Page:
When it comes to fruits, most people have their favourite and are quick to have a slice or two each day. While some people are endeared to paw paws, others prefer mangoes, while many love watermelon.
Linda Arinda is one such culprit. She is so fond of pineapples and can eat a whole pineapple. While Arinda may be comfortable eating one type of fruit daily, nutritionists say this is not healthy.
Variety is the key to a balanced diet, and this also applies to the fruits you eat. The more types of fruits you eat, the better since different fruits contain different nutrients, says Dr Amos Mulindwa.
He says people like Arinda miss most fruit nutrients. The nutrients in fruits are good for our eyes, bones and the heart. They boost immunity and aid brain function.
The World Health Organisation recommends a diet of at least five portions of different fruits a day.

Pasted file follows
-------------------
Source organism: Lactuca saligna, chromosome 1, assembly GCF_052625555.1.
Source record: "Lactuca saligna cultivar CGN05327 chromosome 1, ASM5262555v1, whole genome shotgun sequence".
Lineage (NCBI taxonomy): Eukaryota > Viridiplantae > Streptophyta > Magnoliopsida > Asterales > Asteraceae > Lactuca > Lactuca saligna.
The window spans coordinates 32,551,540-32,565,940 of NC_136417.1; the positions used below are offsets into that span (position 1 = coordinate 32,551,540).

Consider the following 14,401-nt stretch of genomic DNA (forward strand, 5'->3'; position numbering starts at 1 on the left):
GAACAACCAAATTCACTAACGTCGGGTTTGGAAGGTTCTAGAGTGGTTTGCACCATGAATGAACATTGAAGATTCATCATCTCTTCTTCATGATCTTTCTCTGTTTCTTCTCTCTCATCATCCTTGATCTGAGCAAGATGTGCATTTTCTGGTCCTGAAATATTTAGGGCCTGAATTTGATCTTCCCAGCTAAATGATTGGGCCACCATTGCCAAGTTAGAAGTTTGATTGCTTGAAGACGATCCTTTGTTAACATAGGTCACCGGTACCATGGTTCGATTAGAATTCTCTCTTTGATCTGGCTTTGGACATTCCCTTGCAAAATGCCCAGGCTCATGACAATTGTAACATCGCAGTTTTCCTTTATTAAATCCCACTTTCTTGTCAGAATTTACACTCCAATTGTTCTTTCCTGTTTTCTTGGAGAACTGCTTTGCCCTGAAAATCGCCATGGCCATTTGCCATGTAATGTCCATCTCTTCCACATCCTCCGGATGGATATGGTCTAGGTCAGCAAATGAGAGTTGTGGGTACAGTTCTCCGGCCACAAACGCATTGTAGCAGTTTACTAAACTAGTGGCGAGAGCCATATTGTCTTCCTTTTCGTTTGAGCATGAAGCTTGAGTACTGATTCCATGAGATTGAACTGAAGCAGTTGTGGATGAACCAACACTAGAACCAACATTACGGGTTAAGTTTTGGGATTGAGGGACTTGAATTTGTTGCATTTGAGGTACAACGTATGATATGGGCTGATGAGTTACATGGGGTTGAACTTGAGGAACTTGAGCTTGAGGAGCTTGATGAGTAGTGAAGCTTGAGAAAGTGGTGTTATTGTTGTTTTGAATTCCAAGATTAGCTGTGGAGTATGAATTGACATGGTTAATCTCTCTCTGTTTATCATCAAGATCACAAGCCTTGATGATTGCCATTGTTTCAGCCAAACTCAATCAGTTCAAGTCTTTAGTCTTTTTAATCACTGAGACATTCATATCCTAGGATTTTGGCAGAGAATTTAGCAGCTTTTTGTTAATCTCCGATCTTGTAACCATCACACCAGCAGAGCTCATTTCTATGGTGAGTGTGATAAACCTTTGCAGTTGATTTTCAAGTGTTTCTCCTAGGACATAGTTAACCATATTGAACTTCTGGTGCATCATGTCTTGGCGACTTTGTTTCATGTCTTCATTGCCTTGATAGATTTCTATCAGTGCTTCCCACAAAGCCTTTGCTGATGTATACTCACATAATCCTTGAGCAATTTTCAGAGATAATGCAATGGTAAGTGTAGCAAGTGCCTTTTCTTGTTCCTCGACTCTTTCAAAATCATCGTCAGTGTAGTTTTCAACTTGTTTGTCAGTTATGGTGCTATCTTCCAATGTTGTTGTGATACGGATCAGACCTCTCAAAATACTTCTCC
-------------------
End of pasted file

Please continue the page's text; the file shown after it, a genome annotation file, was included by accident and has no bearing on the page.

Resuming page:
These offer fibre and potassium. For proper functioning of your heart and muscles, potassium is something you shouldn’t skip, says Mulindwa.
The fibre in apples reduces the risk of heart disease and stroke.
Watermelon is not only great on a hot day. This thirst-quencher also quenches the inflammations that cause asthma, atherosclerosis, diabetes, colon cancer and arthritis.
Packed with natural antioxidants, watermelons oxidise cholesterol, which sticks to blood vessel walls,causing heart attacks or stroke. Cholesterols make asthma attacks worse and can increase the inflammation of osteoarthritis and arthritis.
However, the vitamin C and beta-carotene in watermelon rids the body of such harmful effects.
Pomegranates stop blood clots and increase blood flow from the heart by up to 30%.
They also slow the growth of tumors. Some studies link eating pomegranate to a reduced risk of breast cancer.
Oranges pack a dual punch of citrus and anti-oxidants that every person needs. With vitamin C and folic acid, oranges enhance the immunity.
If you do not want to mix and match a half dozen fruits to get all Vitamin A, Mulindwa says eat a mango.
You’ll also get vitamin C to ward off colds and seasonal viruses, he adds.